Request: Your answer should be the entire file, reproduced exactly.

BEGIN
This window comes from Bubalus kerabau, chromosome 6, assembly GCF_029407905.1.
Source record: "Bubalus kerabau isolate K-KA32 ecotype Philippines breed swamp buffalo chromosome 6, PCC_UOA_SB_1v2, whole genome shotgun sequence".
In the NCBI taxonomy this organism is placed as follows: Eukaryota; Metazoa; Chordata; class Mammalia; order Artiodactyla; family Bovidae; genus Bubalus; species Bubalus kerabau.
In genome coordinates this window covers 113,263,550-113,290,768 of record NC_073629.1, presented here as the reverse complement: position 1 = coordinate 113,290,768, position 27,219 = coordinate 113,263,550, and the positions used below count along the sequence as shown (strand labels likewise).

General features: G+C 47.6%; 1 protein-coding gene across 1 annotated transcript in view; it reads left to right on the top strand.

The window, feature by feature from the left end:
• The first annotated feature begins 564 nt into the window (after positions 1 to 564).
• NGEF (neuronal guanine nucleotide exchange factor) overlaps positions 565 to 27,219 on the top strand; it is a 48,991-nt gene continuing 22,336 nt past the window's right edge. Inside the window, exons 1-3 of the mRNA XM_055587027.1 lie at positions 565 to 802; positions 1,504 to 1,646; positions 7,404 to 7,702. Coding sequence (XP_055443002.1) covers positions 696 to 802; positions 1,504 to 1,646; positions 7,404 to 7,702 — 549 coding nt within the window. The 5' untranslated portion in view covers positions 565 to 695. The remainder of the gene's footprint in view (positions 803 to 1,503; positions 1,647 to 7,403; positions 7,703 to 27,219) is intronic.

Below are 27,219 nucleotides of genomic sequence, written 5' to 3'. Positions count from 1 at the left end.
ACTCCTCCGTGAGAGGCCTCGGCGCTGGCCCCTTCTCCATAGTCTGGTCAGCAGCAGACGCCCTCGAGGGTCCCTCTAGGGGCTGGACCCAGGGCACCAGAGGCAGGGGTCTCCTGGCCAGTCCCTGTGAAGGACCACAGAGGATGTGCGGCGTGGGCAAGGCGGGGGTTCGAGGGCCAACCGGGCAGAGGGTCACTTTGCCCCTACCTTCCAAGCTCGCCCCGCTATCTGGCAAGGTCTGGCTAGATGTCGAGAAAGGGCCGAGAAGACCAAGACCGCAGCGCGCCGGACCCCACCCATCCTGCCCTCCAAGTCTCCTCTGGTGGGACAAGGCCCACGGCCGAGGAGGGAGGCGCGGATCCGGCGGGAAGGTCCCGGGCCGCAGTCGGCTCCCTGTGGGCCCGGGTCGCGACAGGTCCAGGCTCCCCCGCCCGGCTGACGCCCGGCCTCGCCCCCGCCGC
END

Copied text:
This window comes from Bubalus kerabau, chromosome 6, assembly GCF_029407905.1.
Source record: "Bubalus kerabau isolate K-KA32 ecotype Philippines breed swamp buffalo chromosome 6, PCC_UOA_SB_1v2, whole genome shotgun sequence".
In the NCBI taxonomy this organism is placed as follows: Eukaryota; Metazoa; Chordata; class Mammalia; order Artiodactyla; family Bovidae; genus Bubalus; species Bubalus kerabau.
In genome coordinates this window covers 113,263,550-113,290,768 of record NC_073629.1, presented here as the reverse complement: position 1 = coordinate 113,290,768, position 27,219 = coordinate 113,263,550, and the positions used below count along the sequence as shown (strand labels likewise).

General features: G+C 47.6%; 1 protein-coding gene across 1 annotated transcript in view; it reads left to right on the top strand.

The window, feature by feature from the left end:
• The first annotated feature begins 564 nt into the window (after positions 1 to 564).
• NGEF (neuronal guanine nucleotide exchange factor) overlaps positions 565 to 27,219 on the top strand; it is a 48,991-nt gene continuing 22,336 nt past the window's right edge. Inside the window, exons 1-3 of the mRNA XM_055587027.1 lie at positions 565 to 802; positions 1,504 to 1,646; positions 7,404 to 7,702. Coding sequence (XP_055443002.1) covers positions 696 to 802; positions 1,504 to 1,646; positions 7,404 to 7,702 — 549 coding nt within the window. The 5' untranslated portion in view covers positions 565 to 695. The remainder of the gene's footprint in view (positions 803 to 1,503; positions 1,647 to 7,403; positions 7,703 to 27,219) is intronic.

Below are 27,219 nucleotides of genomic sequence, written 5' to 3'. Positions count from 1 at the left end.
ACTCCTCCGTGAGAGGCCTCGGCGCTGGCCCCTTCTCCATAGTCTGGTCAGCAGCAGACGCCCTCGAGGGTCCCTCTAGGGGCTGGACCCAGGGCACCAGAGGCAGGGGTCTCCTGGCCAGTCCCTGTGAAGGACCACAGAGGATGTGCGGCGTGGGCAAGGCGGGGGTTCGAGGGCCAACCGGGCAGAGGGTCACTTTGCCCCTACCTTCCAAGCTCGCCCCGCTATCTGGCAAGGTCTGGCTAGATGTCGAGAAAGGGCCGAGAAGACCAAGACCGCAGCGCGCCGGACCCCACCCATCCTGCCCTCCAAGTCTCCTCTGGTGGGACAAGGCCCACGGCCGAGGAGGGAGGCGCGGATCCGGCGGGAAGGTCCCGGGCCGCAGTCGGCTCCCTGTGGGCCCGGGTCGCGACAGGTCCAGGCTCCCCCGCCCGGCTGACGCCCGGCCTCGCCCCCGCCGC